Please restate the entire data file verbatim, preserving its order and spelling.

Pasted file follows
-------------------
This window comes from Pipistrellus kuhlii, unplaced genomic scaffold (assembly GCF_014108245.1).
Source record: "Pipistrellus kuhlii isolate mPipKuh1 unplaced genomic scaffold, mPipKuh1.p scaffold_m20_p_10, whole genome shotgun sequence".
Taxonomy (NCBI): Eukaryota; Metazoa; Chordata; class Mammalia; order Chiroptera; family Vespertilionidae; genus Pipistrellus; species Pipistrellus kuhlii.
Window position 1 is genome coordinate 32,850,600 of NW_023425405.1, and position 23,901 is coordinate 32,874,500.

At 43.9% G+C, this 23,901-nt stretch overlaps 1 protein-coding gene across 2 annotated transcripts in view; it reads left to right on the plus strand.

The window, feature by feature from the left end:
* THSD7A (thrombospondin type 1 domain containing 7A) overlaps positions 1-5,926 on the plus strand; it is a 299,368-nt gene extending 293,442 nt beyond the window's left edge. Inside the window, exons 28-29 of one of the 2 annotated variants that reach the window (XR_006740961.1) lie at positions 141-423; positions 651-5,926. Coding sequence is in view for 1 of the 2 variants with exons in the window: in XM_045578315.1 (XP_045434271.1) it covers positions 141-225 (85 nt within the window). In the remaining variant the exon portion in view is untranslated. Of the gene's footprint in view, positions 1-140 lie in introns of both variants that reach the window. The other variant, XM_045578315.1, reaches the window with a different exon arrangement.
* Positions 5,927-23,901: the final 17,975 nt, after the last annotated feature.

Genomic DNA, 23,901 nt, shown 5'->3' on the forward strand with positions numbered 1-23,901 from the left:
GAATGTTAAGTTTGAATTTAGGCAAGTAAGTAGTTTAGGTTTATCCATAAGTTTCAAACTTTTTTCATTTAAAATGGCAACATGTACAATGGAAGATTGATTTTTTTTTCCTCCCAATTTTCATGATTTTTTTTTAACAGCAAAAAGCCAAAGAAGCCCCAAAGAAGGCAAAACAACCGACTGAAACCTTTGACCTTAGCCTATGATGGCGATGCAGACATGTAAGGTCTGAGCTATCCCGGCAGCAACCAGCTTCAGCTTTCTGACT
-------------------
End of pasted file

This window comes from Pipistrellus kuhlii, unplaced genomic scaffold (assembly GCF_014108245.1).
Source record: "Pipistrellus kuhlii isolate mPipKuh1 unplaced genomic scaffold, mPipKuh1.p scaffold_m20_p_10, whole genome shotgun sequence".
Taxonomy (NCBI): Eukaryota; Metazoa; Chordata; class Mammalia; order Chiroptera; family Vespertilionidae; genus Pipistrellus; species Pipistrellus kuhlii.
Window position 1 is genome coordinate 32,850,600 of NW_023425405.1, and position 23,901 is coordinate 32,874,500.

At 43.9% G+C, this 23,901-nt stretch overlaps 1 protein-coding gene across 2 annotated transcripts in view; it reads left to right on the plus strand.

The window, feature by feature from the left end:
* THSD7A (thrombospondin type 1 domain containing 7A) overlaps positions 1-5,926 on the plus strand; it is a 299,368-nt gene extending 293,442 nt beyond the window's left edge. Inside the window, exons 28-29 of one of the 2 annotated variants that reach the window (XR_006740961.1) lie at positions 141-423; positions 651-5,926. Coding sequence is in view for 1 of the 2 variants with exons in the window: in XM_045578315.1 (XP_045434271.1) it covers positions 141-225 (85 nt within the window). In the remaining variant the exon portion in view is untranslated. Of the gene's footprint in view, positions 1-140 lie in introns of both variants that reach the window. The other variant, XM_045578315.1, reaches the window with a different exon arrangement.
* Positions 5,927-23,901: the final 17,975 nt, after the last annotated feature.

Genomic DNA, 23,901 nt, shown 5'->3' on the forward strand with positions numbered 1-23,901 from the left:
GAATGTTAAGTTTGAATTTAGGCAAGTAAGTAGTTTAGGTTTATCCATAAGTTTCAAACTTTTTTCATTTAAAATGGCAACATGTACAATGGAAGATTGATTTTTTTTTCCTCCCAATTTTCATGATTTTTTTTTAACAGCAAAAAGCCAAAGAAGCCCCAAAGAAGGCAAAACAACCGACTGAAACCTTTGACCTTAGCCTATGATGGCGATGCAGACATGTAAGGTCTGAGCTATCCCGGCAGCAACCAGCTTCAGCTTTCTGACT